There they go again.
Whenever anyone floats an idea that would improve the lives of workers — shorter hours, higher wages, or better working conditions — employers claim they’ll be forced to fire workers.
They’re always wrong. But they never shut up.
The California Chamber of Commerce, which represents business, has elevated this argument to a media event. This year’s annual CCOC “Job Killer” list features 26 bills the organization would like to kill. (Last year, the CCOC killed 35 out of 36 pro-worker bills on its hit list.)
Among the “killer 26” is AB 1522, sponsored by Lorena Gonzalez, a San Diego Democrat. Gonzalez’s bill would guarantee California workers at least three paid sick days a year. (The exact formula is one sick hour for every 30 hours worked.)
To hear employers whine, you’d think that letting employees stay home sick less than one percent of the year — as opposed to dragging themselves to their jobs where they may infect coworkers and customers — would destroy the capitalist system.
Assemblyman Donald P. Wagner (R-Irvine) called the bill an “ill-considered, heavy-handed, one-sided piece of legislation,” Melanie Mason reports in The Times.
A similar law recently went into effect in New York over the objections of the city’s billionaire then-mayor, Michael Bloomberg, who argued that sick leave laws “hurt small businesses and stifle job creation.”
But there’s a problem with the Chamber of Commerce “job killer” talking point: it’s baseless. There’s no evidence that requiring companies to provide paid sick leave hurts business. A year and a half after such a law went into effect in Connecticut, for example, a study by the Center for Economic and Policy Research found that “the impact of the new law on business has been modest…nearly two-thirds said it had led to no change or an increase of less than 2% in their overall costs. About another 12% didn’t know how much their costs had increased.”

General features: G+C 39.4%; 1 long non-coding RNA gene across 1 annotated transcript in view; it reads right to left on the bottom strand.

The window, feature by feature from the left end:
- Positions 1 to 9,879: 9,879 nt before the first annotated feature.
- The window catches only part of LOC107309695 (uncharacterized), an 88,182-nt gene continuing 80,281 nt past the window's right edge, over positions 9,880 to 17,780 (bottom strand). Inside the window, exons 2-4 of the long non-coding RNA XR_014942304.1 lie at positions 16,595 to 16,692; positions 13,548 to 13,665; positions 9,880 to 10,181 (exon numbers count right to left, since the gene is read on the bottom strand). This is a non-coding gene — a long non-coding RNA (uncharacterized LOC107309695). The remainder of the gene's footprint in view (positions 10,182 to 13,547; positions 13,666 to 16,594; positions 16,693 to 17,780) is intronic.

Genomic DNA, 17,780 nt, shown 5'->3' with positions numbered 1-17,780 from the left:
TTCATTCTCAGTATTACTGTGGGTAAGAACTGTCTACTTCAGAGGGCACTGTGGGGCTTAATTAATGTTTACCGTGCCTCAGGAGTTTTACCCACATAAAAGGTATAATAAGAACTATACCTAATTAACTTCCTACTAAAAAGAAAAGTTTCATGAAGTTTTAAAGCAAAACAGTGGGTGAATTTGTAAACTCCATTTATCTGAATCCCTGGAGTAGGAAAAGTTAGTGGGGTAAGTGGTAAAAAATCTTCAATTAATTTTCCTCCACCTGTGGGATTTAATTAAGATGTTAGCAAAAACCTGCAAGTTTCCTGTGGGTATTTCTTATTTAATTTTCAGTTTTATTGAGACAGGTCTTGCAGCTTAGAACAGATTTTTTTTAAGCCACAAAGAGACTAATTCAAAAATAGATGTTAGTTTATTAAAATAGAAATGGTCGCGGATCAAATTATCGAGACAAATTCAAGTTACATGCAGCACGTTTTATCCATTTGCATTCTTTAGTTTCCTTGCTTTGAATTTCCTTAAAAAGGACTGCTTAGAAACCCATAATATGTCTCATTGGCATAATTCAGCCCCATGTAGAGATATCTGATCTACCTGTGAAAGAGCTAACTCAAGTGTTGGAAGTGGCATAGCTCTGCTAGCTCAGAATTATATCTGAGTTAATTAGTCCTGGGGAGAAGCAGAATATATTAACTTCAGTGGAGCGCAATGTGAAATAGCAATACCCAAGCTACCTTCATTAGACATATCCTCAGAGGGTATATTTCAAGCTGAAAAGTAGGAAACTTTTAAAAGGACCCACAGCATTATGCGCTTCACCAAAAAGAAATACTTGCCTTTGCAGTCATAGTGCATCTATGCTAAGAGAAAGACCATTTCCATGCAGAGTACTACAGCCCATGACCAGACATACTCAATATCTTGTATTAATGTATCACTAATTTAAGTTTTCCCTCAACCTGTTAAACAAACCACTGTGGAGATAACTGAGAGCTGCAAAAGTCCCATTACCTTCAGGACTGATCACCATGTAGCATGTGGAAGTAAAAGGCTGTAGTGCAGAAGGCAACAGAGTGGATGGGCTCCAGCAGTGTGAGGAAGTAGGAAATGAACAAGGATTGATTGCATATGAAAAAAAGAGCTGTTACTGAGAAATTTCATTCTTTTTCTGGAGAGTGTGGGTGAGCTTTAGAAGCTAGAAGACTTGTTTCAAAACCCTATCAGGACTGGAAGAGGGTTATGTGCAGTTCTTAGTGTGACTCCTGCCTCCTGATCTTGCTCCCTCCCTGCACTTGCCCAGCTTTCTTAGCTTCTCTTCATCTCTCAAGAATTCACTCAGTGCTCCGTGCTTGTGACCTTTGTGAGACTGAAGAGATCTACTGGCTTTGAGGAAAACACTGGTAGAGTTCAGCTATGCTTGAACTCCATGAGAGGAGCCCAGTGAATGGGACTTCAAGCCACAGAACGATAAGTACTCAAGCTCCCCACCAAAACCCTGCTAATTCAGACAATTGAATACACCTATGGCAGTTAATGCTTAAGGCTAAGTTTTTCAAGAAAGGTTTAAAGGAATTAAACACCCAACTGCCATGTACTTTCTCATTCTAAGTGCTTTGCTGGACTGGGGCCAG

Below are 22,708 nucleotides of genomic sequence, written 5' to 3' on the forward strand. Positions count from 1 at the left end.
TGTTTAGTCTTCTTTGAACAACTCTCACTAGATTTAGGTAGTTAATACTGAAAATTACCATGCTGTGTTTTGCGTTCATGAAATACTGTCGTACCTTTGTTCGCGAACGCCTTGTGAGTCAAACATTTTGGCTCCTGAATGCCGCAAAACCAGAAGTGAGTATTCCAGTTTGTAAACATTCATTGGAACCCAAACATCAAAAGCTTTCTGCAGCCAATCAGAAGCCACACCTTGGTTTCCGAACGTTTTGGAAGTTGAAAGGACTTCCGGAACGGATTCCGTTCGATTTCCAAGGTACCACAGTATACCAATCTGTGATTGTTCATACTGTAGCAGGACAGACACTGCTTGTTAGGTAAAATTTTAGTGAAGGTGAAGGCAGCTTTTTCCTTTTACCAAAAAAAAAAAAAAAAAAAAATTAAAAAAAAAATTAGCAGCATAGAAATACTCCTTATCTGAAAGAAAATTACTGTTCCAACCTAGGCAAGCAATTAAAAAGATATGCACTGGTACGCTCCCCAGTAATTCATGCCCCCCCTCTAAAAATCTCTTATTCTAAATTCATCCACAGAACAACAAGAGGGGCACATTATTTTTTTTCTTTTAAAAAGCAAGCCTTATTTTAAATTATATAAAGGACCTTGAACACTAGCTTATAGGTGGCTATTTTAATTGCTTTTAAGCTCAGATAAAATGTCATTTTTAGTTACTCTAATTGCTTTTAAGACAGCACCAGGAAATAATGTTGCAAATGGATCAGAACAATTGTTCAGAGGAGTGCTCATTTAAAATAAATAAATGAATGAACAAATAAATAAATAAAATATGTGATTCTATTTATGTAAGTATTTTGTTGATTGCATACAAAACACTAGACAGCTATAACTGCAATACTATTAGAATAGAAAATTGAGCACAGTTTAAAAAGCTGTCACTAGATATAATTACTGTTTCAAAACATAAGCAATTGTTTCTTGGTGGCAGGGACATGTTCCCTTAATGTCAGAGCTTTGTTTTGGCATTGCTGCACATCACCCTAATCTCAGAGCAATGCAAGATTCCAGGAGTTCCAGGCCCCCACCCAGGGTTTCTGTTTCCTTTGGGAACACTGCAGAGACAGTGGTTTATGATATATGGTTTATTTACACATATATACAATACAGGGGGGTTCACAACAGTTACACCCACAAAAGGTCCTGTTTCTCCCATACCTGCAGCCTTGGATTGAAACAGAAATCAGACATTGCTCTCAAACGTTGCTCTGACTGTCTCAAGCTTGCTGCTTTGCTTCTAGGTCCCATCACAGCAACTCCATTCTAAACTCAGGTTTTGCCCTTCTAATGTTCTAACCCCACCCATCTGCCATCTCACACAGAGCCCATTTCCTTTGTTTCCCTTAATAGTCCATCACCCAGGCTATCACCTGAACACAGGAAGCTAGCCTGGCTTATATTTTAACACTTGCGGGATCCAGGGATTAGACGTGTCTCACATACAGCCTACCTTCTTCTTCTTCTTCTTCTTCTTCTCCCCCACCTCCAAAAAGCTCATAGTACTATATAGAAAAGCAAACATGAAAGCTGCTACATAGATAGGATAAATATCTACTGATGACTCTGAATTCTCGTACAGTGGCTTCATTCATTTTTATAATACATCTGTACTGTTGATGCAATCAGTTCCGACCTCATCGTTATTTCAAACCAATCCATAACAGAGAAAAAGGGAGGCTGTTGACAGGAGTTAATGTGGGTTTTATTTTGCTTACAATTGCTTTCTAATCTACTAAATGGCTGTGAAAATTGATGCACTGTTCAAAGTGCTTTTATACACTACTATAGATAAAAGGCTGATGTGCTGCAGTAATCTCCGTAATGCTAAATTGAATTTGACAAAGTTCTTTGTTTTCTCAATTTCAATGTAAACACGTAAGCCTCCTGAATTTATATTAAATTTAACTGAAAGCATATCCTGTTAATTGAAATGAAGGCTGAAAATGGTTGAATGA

“Virtually none [of the companies] reported reducing wages,” the authors wrote. “About 90% did not reduce their workers’ hours; 85% did not find it necessary to raise prices.”
Job killer? Job annoyer, at most.
Meanwhile, Seattle enacted a major increase in the minimum wage, to $15 per hour, prompting predictions that similar wage hikes could spread across the nation. As usual, pro-business extremists are predicting doom. ” Seattle’s economy will be hurt by this policy and so will some low skill workers who will lose their jobs thanks to the people claiming to be helping them,” Jeffrey Dorfman writes in Forbes.
In the real world, however, minimum wage increases have not caused job losses — even in isolated hamlets like SeaTac, Washington, where restaurants and other low-wage employers could seemingly pick up and move a few miles away.
Courtesy of the big business lobby, that’s the screw-the-workers propaganda machine for you. Why let facts get in the way of the eternal quest for an extra buck?